Given the speed at which many economies in sub-Saharan Africa have been growing in recent years, one could easily conjure up images of “Help Wanted” signs at nearly every firm. But even at more than 5 percent a year, the region’s growth has fallen short of providing enough paying jobs, especially outside agriculture.
The labor force in sub-Saharan Africa is around 450 million, with fewer than 40 million on formal payrolls. But it’s not that the rest of the people don’t work; in fact, unemployment in the region is relatively low. The problem is transforming the job market from one that has kept people working in small informal jobs and on farms—often for little or no pay—to one that offers more opportunities in the manufacturing and service sectors, where there is more income security. The International Labour Organization (ILO) says that 76.6 percent of workers in sub-Saharan Africa are in vulnerable forms of employment.
And with the highest fertility rate in the world, sub-Saharan Africa needs businesses to provide many more jobs if the region is to absorb the rapidly expanding workforce. The United Nations says the working-age population in sub-Saharan Africa will more than double by 2050.
Although the growing population puts pressure on the job market, it also could be a boon to the region. In sub-Saharan Africa, the 32 percent share of the population ages 10 to 24 is the world’s highest—which the ILO says offers a “demographic dividend” because the productive capacity of the working-age population will surge with the additional labor supply.
An IMF study, “Africa’s Got Work to Do: Employment Prospects in the New Century,” says that if sub-Saharan African economies can attract more investment in labor-intensive production from east Asia, the region could indeed experience a large jump in manufacturing output for exports. But today fewer than 10 percent of the region’s workers have industry jobs.
A recent study by the Center for Global Development (CGD) found that firms from 41 sub-Saharan African countries are 24 percent smaller than those elsewhere in the world. The study was based on data from 41,000 formal firms in 119 countries and compared their productivity over time.
The study, “Stunted Growth: Why Don’t African Firms Create More Jobs?” suggests several possibilities why the region’s businesses are smaller, including reluctance by family-owned businesses to hire non–family employees and limited market share potential in some sectors. But overall, the study says, the region’s poor business environment is what keeps firms from growing.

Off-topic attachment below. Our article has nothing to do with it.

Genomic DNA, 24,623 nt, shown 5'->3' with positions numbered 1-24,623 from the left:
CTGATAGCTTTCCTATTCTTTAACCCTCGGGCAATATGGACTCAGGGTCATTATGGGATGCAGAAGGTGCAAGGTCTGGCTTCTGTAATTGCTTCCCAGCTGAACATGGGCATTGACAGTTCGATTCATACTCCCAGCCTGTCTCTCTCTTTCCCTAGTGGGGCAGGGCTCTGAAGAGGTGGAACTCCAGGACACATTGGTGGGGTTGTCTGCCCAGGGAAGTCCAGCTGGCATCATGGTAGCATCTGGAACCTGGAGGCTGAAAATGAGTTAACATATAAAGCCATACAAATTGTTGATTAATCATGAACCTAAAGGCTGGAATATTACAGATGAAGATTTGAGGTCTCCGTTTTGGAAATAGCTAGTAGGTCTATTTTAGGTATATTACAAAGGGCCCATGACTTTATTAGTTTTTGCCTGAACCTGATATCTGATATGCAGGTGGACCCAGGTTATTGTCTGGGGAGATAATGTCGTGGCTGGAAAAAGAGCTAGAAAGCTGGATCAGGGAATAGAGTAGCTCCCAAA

And while such factors as limited access to finance and reliable electricity supply are obvious obstacles, regional governance issues also play a part in keeping the number of employees down. Vijaya Ramachandran, a senior CGD fellow and a coauthor of the report, said big companies tend to be easy targets for governments desperate for tax revenues or for corrupt officials looking for bribes. As a result, “In some countries, businesses want to stay small in order to stay below the radar of government regulators.” According to the study, the burden of dealing with government bureaucrats increases significantly for firms with more than 100 employees.
Sometimes small is good
Sub-Saharan Africa’s formal sector is an important source of tax revenue, and bigger firms would help finance social programs such as pension plans and health care. But with 90 percent of jobs in either small informal household enterprises or subsistence agriculture, workers have little chance of landing a formal job with benefits. IMF senior economist Alun Thomas said, “Although wage employment (paid work outside the agriculture sector) is often mentioned as the ultimate objective in employment policy, household enterprise employment is most likely to provide the bulk of new jobs going forward.”
And although small household businesses generally don’t pay taxes and are often difficult to sustain, the hope is that these businesses will expand—starting, say, by hiring a neighbor—and consider registering their business to gain access to finance. Governments can encourage entrepreneurs to join the formal economy by providing a more welcoming business environment.
In the end, formal and informal businesses in sub-Saharan Africa face the same problems. And given the scope of the employment issues in the region, policymakers should be working toward improving the regulatory environment and fixing crucial infrastructure shortfalls, such as electricity supply, that both sectors depend on to grow.
Bigger firms and more local entrepreneurs will be key to improving the lives of the millions who need steady work now, and in the future.
Bruce Edwards is on the staff of Finance & Development.